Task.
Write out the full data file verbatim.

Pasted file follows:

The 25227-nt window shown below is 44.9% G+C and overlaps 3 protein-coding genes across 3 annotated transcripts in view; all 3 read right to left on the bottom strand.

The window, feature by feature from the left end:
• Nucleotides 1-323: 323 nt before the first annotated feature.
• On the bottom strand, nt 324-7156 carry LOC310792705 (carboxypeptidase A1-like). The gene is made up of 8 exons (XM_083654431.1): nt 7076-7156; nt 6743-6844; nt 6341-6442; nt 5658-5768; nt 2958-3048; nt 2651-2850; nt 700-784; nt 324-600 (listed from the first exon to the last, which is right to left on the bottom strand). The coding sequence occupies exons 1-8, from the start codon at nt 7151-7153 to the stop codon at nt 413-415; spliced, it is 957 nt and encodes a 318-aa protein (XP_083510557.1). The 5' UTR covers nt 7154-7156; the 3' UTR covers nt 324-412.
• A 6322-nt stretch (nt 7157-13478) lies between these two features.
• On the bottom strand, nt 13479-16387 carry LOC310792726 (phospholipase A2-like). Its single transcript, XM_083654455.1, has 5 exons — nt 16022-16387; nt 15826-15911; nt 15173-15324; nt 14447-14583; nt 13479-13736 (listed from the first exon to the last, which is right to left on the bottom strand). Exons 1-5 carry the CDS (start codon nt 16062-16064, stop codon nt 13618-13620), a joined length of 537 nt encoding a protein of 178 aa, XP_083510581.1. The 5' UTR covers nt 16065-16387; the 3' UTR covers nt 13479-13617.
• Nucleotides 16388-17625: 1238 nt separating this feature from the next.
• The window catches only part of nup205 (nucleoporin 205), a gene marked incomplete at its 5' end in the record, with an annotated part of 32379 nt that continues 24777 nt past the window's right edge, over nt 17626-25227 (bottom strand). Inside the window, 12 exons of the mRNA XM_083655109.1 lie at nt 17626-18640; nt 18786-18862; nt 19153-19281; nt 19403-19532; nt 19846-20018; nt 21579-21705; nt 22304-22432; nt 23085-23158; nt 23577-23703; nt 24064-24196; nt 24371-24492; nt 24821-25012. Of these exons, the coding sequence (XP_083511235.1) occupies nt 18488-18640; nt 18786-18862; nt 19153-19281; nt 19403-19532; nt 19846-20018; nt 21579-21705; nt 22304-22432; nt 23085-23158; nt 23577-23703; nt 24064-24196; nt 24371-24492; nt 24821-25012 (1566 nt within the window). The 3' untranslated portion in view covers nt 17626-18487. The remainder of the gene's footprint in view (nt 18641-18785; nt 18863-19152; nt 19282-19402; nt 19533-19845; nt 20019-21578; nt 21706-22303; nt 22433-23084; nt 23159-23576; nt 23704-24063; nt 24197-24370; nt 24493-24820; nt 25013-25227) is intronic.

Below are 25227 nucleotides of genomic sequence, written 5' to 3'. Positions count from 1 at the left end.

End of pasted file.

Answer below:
The 25227-nt window shown below is 44.9% G+C and overlaps 3 protein-coding genes across 3 annotated transcripts in view; all 3 read right to left on the bottom strand.

The window, feature by feature from the left end:
• Nucleotides 1-323: 323 nt before the first annotated feature.
• On the bottom strand, nt 324-7156 carry LOC310792705 (carboxypeptidase A1-like). The gene is made up of 8 exons (XM_083654431.1): nt 7076-7156; nt 6743-6844; nt 6341-6442; nt 5658-5768; nt 2958-3048; nt 2651-2850; nt 700-784; nt 324-600 (listed from the first exon to the last, which is right to left on the bottom strand). The coding sequence occupies exons 1-8, from the start codon at nt 7151-7153 to the stop codon at nt 413-415; spliced, it is 957 nt and encodes a 318-aa protein (XP_083510557.1). The 5' UTR covers nt 7154-7156; the 3' UTR covers nt 324-412.
• A 6322-nt stretch (nt 7157-13478) lies between these two features.
• On the bottom strand, nt 13479-16387 carry LOC310792726 (phospholipase A2-like). Its single transcript, XM_083654455.1, has 5 exons — nt 16022-16387; nt 15826-15911; nt 15173-15324; nt 14447-14583; nt 13479-13736 (listed from the first exon to the last, which is right to left on the bottom strand). Exons 1-5 carry the CDS (start codon nt 16062-16064, stop codon nt 13618-13620), a joined length of 537 nt encoding a protein of 178 aa, XP_083510581.1. The 5' UTR covers nt 16065-16387; the 3' UTR covers nt 13479-13617.
• Nucleotides 16388-17625: 1238 nt separating this feature from the next.
• The window catches only part of nup205 (nucleoporin 205), a gene marked incomplete at its 5' end in the record, with an annotated part of 32379 nt that continues 24777 nt past the window's right edge, over nt 17626-25227 (bottom strand). Inside the window, 12 exons of the mRNA XM_083655109.1 lie at nt 17626-18640; nt 18786-18862; nt 19153-19281; nt 19403-19532; nt 19846-20018; nt 21579-21705; nt 22304-22432; nt 23085-23158; nt 23577-23703; nt 24064-24196; nt 24371-24492; nt 24821-25012. Of these exons, the coding sequence (XP_083511235.1) occupies nt 18488-18640; nt 18786-18862; nt 19153-19281; nt 19403-19532; nt 19846-20018; nt 21579-21705; nt 22304-22432; nt 23085-23158; nt 23577-23703; nt 24064-24196; nt 24371-24492; nt 24821-25012 (1566 nt within the window). The 3' untranslated portion in view covers nt 17626-18487. The remainder of the gene's footprint in view (nt 18641-18785; nt 18863-19152; nt 19282-19402; nt 19533-19845; nt 20019-21578; nt 21706-22303; nt 22433-23084; nt 23159-23576; nt 23704-24063; nt 24197-24370; nt 24493-24820; nt 25013-25227) is intronic.

Below are 25227 nucleotides of genomic sequence, written 5' to 3'. Positions count from 1 at the left end.